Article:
A common belief among politicians and scholars is that institutions are the building blocks of any democracy. In fact, matured democracies rely on well-developed institutions to promote effective governance, maintain the spirit of political neutrality, and allocate resources that are needed to address the needs of citizens. It comes as no surprise that countries that transition from authoritarian to democratic or party-based politics invest heavy resources in rebuilding and preserving effective institutions. To a large extent, institutionalization is one of the first and fundamental steps toward democracy. Still, even in the 21st century, personality-based politics keeps flourishing. The Presidential campaign and subsequent election of Donald Trump is one of the signs of personality-based politics in action. On the other side of the world, political personalities, such as Vladimir Putin flourished. The difference between these two phenomena are effective institutions and governance in the U.S. restrain the power and scope of Trump’s personality-based influence, presenting a contrast to the obviously authoritarian politics of the Russian Federation. This is also the case of the United Kingdom, where the stability of institutions predetermines the relative stability and direction of politics. Both the U.S. and the U.K. present role models for matured institutions that can withstand time and enhance the democratic system; however, beyond political institutions, an effective democratic framework should also incorporate social and cultural components.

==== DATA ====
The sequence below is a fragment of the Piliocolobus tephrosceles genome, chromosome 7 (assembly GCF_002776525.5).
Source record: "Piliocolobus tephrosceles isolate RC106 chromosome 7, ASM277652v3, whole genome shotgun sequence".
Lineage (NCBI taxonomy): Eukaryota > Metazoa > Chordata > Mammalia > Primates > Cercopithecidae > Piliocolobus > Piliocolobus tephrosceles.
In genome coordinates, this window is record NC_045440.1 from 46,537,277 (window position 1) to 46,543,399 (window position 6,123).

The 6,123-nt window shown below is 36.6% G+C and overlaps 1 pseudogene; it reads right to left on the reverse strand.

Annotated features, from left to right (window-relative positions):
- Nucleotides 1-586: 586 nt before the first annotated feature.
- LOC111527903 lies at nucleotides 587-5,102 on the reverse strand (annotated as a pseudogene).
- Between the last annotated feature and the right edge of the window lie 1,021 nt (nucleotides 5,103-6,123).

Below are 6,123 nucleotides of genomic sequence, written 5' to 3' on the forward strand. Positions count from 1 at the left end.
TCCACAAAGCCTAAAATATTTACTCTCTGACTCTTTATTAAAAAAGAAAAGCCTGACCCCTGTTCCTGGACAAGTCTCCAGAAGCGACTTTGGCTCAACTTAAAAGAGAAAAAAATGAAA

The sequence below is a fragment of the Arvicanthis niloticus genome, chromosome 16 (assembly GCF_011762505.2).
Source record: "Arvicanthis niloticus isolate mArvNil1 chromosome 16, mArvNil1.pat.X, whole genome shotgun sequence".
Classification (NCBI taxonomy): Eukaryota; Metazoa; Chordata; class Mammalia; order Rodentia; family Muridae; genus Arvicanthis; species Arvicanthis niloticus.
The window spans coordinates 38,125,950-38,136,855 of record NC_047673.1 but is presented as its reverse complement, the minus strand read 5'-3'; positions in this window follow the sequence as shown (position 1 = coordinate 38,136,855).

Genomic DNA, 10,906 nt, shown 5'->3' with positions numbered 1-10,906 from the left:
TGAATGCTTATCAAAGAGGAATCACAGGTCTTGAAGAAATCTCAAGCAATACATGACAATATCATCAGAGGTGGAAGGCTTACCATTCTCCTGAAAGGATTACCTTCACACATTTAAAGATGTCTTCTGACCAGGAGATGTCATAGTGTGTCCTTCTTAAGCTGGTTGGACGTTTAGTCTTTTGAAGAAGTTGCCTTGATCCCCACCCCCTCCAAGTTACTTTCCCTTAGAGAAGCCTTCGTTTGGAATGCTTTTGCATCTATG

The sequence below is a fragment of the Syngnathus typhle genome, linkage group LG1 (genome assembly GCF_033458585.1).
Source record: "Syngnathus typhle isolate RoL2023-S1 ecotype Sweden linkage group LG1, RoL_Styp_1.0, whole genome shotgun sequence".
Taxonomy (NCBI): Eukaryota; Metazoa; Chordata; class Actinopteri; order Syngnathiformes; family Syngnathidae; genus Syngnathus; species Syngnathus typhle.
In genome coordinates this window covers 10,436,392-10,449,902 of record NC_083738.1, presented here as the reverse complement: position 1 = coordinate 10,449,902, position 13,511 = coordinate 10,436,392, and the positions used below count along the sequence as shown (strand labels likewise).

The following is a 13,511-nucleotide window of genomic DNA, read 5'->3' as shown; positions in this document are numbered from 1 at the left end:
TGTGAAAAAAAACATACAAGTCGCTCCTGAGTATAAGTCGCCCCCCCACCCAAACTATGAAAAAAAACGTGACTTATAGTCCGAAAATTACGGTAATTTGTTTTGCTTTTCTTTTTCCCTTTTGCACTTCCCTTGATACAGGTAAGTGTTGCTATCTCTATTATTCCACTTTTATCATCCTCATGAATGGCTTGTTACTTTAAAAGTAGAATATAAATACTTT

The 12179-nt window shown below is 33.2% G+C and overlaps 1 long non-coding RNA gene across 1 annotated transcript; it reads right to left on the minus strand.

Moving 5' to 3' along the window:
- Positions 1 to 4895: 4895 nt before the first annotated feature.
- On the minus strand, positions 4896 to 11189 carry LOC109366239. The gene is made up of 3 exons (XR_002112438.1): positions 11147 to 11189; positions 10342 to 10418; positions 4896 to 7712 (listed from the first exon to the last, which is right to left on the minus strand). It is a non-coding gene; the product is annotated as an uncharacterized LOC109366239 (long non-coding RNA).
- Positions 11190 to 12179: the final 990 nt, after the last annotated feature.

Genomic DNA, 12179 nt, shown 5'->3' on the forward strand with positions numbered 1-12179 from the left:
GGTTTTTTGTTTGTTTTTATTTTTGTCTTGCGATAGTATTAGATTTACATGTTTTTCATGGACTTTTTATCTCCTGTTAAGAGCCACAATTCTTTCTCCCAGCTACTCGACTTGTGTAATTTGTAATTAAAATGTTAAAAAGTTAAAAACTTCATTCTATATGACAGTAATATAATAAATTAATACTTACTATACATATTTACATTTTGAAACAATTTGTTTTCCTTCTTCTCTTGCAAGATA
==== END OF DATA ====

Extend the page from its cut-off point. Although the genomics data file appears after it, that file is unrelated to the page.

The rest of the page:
Institutions are fairly considered as the building block of any democratic system. One can hardly imagine a democratic political system without strong institutional arrangements. Martin (2018) wisely notes that “democratic institutions – universal franchise (on a one-person, one-vote basis), regular and contested voting operating at two distinct levels (the level of parliament and the level of general elections), and majority rule.” That is, democratic political institutions are created as an extension of citizens’ political will. They assume responsibility and power for enforcing the rights and protecting the freedoms of citizens. Despite the typically uniform approaches to institutions across democratic nations, the exact structure, number, and form of such institutions vary considerably. For the U.S., it is the check and balances of the three branches of the state and the interaction between a huge network of federal and state government branches at all levels of political functioning. For the U.K., it is parliament and the Prime Minister as the embodiment of politics at its best (or worst). Both countries present the two role models of institutional commitments and rejection of personality-based politics. Yet, even the strongest institutions leave some space for personality-based decisions and impacts.